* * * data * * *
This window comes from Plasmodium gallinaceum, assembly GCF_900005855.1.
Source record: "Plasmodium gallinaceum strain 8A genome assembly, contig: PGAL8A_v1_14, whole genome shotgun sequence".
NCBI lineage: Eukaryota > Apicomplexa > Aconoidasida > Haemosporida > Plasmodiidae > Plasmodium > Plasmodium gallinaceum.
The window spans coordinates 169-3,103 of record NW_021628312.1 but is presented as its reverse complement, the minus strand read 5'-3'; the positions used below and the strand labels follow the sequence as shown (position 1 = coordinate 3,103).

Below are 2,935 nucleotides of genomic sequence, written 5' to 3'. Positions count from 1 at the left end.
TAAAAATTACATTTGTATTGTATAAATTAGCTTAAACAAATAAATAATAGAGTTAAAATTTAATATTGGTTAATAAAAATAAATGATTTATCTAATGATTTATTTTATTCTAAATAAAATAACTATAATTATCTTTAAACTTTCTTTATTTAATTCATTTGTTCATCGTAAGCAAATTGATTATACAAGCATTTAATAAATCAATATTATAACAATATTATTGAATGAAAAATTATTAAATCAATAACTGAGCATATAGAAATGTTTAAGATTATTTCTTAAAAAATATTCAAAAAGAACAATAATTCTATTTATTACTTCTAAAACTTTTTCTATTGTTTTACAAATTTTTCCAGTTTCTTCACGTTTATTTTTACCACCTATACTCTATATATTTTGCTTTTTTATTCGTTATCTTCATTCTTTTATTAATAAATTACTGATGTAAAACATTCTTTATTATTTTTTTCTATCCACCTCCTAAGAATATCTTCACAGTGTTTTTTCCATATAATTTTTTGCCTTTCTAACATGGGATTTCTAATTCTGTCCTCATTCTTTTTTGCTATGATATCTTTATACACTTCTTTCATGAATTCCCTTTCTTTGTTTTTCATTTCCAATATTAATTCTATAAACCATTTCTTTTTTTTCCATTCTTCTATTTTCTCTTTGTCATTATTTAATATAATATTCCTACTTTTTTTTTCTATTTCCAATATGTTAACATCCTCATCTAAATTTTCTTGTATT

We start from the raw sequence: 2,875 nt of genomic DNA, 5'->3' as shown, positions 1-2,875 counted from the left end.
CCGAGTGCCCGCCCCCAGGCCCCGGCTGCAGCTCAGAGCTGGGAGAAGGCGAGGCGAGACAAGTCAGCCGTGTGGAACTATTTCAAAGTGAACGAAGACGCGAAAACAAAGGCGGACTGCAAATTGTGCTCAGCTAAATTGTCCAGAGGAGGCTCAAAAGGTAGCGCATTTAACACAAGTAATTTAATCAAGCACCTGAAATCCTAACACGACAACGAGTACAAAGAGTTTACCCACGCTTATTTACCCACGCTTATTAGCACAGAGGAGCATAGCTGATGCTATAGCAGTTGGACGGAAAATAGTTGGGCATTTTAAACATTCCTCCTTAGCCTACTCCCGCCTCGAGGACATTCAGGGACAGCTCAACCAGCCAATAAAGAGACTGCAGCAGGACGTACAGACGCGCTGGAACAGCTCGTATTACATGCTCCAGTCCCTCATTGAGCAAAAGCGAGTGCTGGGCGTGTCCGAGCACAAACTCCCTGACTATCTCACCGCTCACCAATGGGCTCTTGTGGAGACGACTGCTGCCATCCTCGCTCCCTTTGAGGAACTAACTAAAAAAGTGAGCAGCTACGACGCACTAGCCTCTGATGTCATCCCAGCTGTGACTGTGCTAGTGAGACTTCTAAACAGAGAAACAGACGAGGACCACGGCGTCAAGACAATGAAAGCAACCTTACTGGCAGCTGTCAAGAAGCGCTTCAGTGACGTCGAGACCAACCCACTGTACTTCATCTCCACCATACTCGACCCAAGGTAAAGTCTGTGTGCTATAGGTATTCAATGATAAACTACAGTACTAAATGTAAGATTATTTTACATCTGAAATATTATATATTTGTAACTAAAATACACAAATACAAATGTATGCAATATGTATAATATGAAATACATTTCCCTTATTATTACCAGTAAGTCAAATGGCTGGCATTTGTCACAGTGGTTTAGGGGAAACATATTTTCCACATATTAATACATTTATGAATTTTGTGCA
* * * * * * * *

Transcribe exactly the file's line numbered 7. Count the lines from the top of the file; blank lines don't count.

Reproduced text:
We start from the raw sequence: 2,875 nt of genomic DNA, 5'->3' as shown, positions 1-2,875 counted from the left end.